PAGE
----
New Borough Leader Talks Financial Transparency, Taxpayer Inclusion
May 14 was somewhat bittersweet for Glover Avenue resident Jay Maher.
After decades of service to the Borough of Newtown, within the space of a couple of hours that evening, he saw the borough budget proposal narrowly defeated 30-26 and then took the oath of office as the community’s newly elected top official — Borough Warden.
Early the following morning, Mr Maher came to The Newtown Bee office to introduce himself and to talk about proactive plans to see the borough’s roughly quarter million dollar operating budget prevail on its second attempt.
The Borough of Newtown is an independent 2.3-square-mile government tax district encompassing around 800 residential and commercial properties on and around Main Street and Mt Pleasant Road between Diamond Drive to the west and Borough Lane to the South. While it overlaps and shares many services with the Town of Newtown, the borough by charter has its own government and elected slate of officials, some of whom receive a modest stipend for their work or service.
Contacted following the May 14 budget defeat, Burgess Christopher Gardner told The Newtown Bee the proposed mill rate of 0.83 — a reduction from the current rate of 0.95 mills — needed to be further reduced to ease the tax burden on its property owners. A mill represents one dollar in taxation for every $1,000 in taxable property.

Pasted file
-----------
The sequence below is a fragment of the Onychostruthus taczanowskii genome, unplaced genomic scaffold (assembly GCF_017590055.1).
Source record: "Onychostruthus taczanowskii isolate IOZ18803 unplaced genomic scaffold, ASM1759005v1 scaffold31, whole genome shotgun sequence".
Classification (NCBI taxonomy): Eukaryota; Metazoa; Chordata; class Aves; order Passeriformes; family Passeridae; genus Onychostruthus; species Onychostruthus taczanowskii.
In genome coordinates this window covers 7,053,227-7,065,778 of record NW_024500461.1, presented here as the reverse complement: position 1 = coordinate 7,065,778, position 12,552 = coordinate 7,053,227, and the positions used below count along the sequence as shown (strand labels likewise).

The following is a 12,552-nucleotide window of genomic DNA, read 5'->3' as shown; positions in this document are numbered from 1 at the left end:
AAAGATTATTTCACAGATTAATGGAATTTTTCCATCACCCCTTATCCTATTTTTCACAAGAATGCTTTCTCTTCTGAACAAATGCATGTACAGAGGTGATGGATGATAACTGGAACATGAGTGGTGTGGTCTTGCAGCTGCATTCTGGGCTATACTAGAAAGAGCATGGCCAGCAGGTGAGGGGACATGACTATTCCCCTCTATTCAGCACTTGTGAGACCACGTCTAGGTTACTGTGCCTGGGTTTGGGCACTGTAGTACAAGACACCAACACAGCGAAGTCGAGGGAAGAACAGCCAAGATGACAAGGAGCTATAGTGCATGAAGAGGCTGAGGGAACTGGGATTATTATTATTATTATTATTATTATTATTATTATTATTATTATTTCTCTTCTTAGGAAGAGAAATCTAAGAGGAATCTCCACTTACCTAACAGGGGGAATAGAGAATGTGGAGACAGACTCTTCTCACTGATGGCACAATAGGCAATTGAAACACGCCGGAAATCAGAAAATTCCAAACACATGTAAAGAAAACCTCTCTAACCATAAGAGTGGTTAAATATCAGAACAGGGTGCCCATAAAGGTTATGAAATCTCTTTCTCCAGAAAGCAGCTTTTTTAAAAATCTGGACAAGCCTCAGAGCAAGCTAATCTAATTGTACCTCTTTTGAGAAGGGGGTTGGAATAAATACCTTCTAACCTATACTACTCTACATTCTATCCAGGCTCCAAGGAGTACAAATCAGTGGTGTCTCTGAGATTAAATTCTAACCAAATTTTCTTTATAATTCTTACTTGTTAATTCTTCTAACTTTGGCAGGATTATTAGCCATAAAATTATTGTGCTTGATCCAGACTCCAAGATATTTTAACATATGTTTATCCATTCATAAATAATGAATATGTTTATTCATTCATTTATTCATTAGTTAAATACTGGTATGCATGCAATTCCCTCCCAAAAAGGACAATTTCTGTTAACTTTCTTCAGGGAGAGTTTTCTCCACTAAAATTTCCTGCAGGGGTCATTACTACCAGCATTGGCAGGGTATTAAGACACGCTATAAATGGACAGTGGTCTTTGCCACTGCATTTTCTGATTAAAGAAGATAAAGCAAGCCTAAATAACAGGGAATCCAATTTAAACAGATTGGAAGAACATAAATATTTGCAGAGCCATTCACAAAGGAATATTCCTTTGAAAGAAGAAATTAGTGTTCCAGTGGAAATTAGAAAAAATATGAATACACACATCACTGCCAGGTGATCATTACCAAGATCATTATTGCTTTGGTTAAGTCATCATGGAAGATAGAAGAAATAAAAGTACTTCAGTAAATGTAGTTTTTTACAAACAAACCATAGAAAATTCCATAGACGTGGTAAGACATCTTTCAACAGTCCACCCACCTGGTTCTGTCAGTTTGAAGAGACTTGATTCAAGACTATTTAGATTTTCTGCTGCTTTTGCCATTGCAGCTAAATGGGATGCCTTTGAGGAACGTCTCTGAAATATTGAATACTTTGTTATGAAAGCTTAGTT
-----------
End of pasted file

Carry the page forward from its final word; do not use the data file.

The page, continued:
Wasting no time, Mr Gardner said the board of burgesses met after the budget meeting and reduced the proposed budget by another $23,150 to $228,380. He said the next budget meeting is set for June 4, again in the lower meeting room at Edmond Town Hall.
While considered a municipality like its dwindling number of counterparts across Connecticut, the Borough of Newtown cannot issue bonds if funds need to be raised for routine capital projects or for emergency purposes, according to Mr Maher. Accordingly, he said the borough must maintain a robust fund balance that its financial adviser recommends should equal about two full years equivalent of its annual operating budget.
In the past several years, that fund balance has been fortified by unanticipated windfalls of building and permit fees as the Village at Lexington Gardens, and more recently, the Church Hill Village senior community have been developed.
With that recent infusion of capital, however, a number of borough residents have become increasingly concerned about the extent of their influence in how it might be used to underwrite improvement projects, legal costs, and other expenses.
This is one issue newly-elected Warden Maher said he wants to begin working on right away. He told The Bee that off the block, he will begin working on making the budget and financial machinations of the borough and its fund balance more transparent to its taxpayers.
Mr Maher said he hopes to help inspire an even more involved sense of community among borough residents by promoting resident inclusion when considering projects that have to be underwritten by taxes and/or distribution from the fund balance.
When asked why he decided to step forward as candidate for warden after serving on the Board of Burgesses with great success for many years, Mr Maher simply said, “My time had come to step up to this position.
“You know, we meet every second Tuesday of the month, and we get very little public participation,” he said. “I think it’s my goal to restate the relevancy of the borough and provide more transparency regarding our reserves and our budget process.”
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